On March 1, the Irish American Business Chamber and Network will be hosting the 2019 Ambassador’s Awards Luncheon at Philadelphia’s Union League. Among the honorees is the Travis Manion Foundation, recipient of the Uachtarán Award.
Accepting on behalf of the Travis Manion Foundation will be Col. Tom Manion, USMC, Ret., chairman emeritus, and Ryan Manion, president.
The Travis Manion Foundation is a character-driven leadership organization named after Marine 1st Lt. Travis Manion, fatally wounded while searching a suspected insurgent house in the Al Anbar province of Iraq.
We spoke with Ryan Manion. Here’s what she had to say.
Irish Philly: What does the award from the business chamber mean to you and your foundation? I mean, the foundation’s had some accolades. It’s time.
Ryan Manion: I think this is a really a cool offer or award to receive because most of the recognition that we get is not the military network, but through the military community. So we have a lot of great recognition through different branches of the military and different organizations that support military foundations.
To receive an award for that is a great recognition—to be appreciated for the work that we’re doing just kind of outside of this space. On a personal level, I know my dad and I were both kind of thrilled being from an Irish background and the heritage there. And so, you know, it just kind of brings everything full circle for us. So it’s a really cool honor and we’re super excited for it.
Irish Philly: Talk to me about your Irish-ness. That really does seem to be an essential component of this award.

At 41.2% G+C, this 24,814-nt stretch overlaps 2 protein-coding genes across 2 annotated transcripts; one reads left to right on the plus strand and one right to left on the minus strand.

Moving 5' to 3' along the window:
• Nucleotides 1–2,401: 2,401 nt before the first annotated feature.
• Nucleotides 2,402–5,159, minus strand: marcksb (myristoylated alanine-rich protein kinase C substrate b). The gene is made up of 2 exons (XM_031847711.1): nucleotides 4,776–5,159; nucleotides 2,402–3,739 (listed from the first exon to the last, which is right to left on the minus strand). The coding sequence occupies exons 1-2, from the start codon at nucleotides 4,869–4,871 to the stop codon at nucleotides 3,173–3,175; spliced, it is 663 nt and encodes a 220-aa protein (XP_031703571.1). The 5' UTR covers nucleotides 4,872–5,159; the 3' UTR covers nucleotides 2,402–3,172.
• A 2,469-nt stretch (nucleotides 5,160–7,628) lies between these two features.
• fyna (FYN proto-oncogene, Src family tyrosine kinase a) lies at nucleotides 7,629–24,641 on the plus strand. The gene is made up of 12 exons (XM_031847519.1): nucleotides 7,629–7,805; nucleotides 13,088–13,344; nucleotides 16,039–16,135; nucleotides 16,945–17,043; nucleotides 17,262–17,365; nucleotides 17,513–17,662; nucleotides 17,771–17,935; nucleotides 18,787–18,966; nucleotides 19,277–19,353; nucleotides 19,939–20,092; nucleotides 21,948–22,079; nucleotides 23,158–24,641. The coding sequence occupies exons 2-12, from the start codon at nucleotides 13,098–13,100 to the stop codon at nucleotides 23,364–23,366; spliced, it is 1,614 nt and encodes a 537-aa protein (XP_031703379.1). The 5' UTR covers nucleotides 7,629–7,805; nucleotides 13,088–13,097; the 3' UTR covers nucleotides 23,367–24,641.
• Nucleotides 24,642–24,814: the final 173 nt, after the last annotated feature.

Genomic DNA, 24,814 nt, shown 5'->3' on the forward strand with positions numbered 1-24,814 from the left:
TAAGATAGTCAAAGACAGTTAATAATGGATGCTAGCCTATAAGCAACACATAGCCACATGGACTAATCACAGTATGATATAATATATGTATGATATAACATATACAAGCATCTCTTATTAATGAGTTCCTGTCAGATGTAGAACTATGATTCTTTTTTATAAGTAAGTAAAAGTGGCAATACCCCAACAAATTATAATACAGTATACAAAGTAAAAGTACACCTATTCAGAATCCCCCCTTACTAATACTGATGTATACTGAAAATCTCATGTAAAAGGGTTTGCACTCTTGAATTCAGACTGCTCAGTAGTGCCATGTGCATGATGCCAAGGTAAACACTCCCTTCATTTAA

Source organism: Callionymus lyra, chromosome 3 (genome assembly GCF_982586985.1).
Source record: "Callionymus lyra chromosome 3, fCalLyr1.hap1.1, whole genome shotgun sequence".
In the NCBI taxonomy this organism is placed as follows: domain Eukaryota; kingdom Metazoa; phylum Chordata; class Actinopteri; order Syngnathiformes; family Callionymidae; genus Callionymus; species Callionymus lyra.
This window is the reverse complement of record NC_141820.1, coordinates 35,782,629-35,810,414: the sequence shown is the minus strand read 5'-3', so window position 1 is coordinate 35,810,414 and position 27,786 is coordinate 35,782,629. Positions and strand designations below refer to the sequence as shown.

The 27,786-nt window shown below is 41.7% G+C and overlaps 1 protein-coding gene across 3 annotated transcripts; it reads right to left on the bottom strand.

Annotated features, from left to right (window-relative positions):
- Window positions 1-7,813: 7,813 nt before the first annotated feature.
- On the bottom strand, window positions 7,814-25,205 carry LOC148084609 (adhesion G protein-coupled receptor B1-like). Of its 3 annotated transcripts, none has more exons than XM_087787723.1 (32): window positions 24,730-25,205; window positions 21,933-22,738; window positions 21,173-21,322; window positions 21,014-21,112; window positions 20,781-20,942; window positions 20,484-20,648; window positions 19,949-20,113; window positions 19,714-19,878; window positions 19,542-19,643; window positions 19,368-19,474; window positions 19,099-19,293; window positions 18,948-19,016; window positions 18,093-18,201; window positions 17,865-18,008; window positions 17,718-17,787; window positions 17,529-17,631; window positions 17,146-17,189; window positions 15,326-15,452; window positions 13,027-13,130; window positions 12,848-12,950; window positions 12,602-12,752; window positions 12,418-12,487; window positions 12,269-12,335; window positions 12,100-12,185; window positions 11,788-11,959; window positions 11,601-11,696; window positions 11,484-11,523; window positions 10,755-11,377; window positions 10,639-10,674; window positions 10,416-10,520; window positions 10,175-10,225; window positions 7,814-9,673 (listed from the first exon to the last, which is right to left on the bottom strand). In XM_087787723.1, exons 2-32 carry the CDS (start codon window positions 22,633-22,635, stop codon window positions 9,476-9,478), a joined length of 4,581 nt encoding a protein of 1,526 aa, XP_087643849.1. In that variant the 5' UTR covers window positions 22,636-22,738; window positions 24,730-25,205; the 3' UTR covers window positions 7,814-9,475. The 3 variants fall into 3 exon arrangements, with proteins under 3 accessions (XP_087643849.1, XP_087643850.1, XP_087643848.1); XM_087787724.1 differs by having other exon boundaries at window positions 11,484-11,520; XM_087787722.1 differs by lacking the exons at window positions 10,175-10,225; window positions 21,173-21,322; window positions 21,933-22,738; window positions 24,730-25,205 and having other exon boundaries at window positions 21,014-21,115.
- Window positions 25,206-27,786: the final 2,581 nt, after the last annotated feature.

RM: My dad (Col. Tom Manion, USMC, Ret.) is almost 100 percent Irish descent. There is a book that rests on the bookshelf in my house about our Irish American heritage and background and how my dad’s family, the Trainers—that was my grandmother’s maiden name—came over here from Ireland. We always were raised with much pride in our Irish American heritage and background. I have an interesting background where I’m 50 percent Irish and 50 percent Italian from my mom’s side.
There was always incredibly fun banter growing up Irish and Italian, and my mom actually always used to say to me, you’re just like your father. You’ve definitely got the Irish part. You have more Irish in you, but yeah, it’s something that I think as generations get older, a lot of times you lose a lot of that. You look around today, I mean even my kids, they’re are a mix of a bunch of different things. But I’m old enough to be able to hear my grandparents talking about their parents coming over here from Ireland. I love the history and the richness of kind of bringing that heritage forward. It’s exciting.
Irish Philly: Do you see this award as honoring the memory of your brother?